Jack Reynor does a fine job playing the boyfriend who knows it’s too awkward to break up right now, but his story outside his relationship with Pugh feels unnecessary and slapdash; it doesn’t even get properly resolved or amount to anything. Rounding out the main cast are Christian’s friends, who are all arch character types only made somewhat distinctive by the actors playing them. William Jackson Harper’s Josh is basically just a less neurotic version of Harper’s character on The Good Place, Vilhelm Blomgren is little more than a vessel for exposition dumps and obvious foreshadowing, whilst Will Poulter’s sex-obsessed Mark is so unlikable and so obviously dead meat that he feels like he walked out of an Eli Roth movie.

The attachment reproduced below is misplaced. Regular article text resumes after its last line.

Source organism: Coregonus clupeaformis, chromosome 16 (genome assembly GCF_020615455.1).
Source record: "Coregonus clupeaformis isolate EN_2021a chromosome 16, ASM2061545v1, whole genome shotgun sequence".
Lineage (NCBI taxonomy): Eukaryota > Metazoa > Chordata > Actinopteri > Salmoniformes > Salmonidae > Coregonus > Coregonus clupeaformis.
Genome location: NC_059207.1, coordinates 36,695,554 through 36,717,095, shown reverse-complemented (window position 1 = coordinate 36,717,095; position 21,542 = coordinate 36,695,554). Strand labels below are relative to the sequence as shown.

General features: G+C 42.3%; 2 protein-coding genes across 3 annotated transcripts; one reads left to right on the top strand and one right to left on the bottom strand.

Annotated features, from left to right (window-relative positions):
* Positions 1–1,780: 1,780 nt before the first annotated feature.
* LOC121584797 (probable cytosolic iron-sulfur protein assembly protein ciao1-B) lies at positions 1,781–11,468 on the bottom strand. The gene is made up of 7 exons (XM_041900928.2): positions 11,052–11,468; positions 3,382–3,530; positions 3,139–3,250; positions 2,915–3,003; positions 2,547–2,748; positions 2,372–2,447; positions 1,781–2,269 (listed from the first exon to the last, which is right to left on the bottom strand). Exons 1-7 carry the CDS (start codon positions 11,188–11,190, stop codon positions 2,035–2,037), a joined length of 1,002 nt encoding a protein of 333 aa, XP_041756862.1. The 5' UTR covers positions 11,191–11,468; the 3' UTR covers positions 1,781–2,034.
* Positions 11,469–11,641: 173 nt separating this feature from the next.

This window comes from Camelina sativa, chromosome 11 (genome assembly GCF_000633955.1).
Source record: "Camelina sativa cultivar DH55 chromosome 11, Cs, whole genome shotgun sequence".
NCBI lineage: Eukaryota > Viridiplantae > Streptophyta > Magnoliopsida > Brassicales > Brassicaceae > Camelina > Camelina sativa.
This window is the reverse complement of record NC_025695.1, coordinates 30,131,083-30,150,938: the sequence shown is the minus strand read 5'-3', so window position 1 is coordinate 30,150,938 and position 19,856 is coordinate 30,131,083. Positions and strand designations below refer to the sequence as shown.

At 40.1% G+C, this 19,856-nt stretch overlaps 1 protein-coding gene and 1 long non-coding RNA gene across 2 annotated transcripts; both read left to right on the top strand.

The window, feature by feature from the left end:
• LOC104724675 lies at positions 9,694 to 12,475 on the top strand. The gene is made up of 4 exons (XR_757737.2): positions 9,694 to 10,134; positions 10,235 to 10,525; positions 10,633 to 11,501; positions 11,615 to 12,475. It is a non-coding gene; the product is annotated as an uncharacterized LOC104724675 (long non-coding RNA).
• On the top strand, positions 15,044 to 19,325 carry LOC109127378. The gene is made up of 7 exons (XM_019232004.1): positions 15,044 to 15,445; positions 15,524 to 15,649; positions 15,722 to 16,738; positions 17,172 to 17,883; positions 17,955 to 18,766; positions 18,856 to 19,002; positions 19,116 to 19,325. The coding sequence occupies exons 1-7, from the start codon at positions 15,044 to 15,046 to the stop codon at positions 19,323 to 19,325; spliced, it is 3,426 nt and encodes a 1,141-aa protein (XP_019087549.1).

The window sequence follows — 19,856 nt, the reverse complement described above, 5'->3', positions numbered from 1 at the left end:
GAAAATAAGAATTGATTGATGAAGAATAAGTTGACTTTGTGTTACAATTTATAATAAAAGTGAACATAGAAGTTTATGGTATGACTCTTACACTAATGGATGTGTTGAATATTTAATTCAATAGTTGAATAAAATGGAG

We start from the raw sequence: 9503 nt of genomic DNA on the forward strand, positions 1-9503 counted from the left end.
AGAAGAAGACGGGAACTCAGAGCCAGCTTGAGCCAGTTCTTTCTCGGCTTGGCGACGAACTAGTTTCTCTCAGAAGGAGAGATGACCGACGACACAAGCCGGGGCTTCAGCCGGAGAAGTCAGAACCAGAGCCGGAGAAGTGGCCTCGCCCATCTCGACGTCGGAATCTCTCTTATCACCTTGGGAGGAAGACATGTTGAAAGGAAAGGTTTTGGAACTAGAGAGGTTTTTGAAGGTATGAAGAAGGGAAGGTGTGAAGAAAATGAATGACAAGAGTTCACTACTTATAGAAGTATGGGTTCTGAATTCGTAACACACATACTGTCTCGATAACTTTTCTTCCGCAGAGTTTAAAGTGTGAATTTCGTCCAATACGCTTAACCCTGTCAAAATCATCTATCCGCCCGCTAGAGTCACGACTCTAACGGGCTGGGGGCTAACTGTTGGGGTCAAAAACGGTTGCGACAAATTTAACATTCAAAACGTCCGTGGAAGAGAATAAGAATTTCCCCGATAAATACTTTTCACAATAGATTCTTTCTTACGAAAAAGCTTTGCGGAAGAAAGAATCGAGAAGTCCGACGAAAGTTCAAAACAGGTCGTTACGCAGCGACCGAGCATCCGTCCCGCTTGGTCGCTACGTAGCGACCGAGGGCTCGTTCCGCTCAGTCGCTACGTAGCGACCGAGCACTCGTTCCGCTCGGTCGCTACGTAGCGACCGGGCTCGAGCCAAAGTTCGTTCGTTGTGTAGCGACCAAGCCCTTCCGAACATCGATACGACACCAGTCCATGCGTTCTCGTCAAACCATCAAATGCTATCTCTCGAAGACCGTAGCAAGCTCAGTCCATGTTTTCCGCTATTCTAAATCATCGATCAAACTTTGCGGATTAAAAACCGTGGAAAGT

As much as Midsommar doesn’t satisfy on a story level, it is admittedly a gorgeous-looking movie. Much of that credit lies at the feet of cinematographer Pawel Pogorzelski, who paints every frame with a beautifully ornate palette; any shot from this movie would be the best shot in any other movie. The detail that’s gone into the production design is equally astounding, even if some of its attempts to combine creepy with quaint come off as too obvious. With that said, there are a lot of visual ideas blatantly copied from other movies; obscure ones, yes, but obvious to any hardcore cinephile out there. The editing, though torturously drawn-out at times, always knows exactly when to cut for maximum effect, with its effectiveness in the scene transitions being especially solid. The film’s score by The Haxan Cloak is also at the right level of disturbing, combining Swedish folk music with eerie strings to create the ideal creep factor.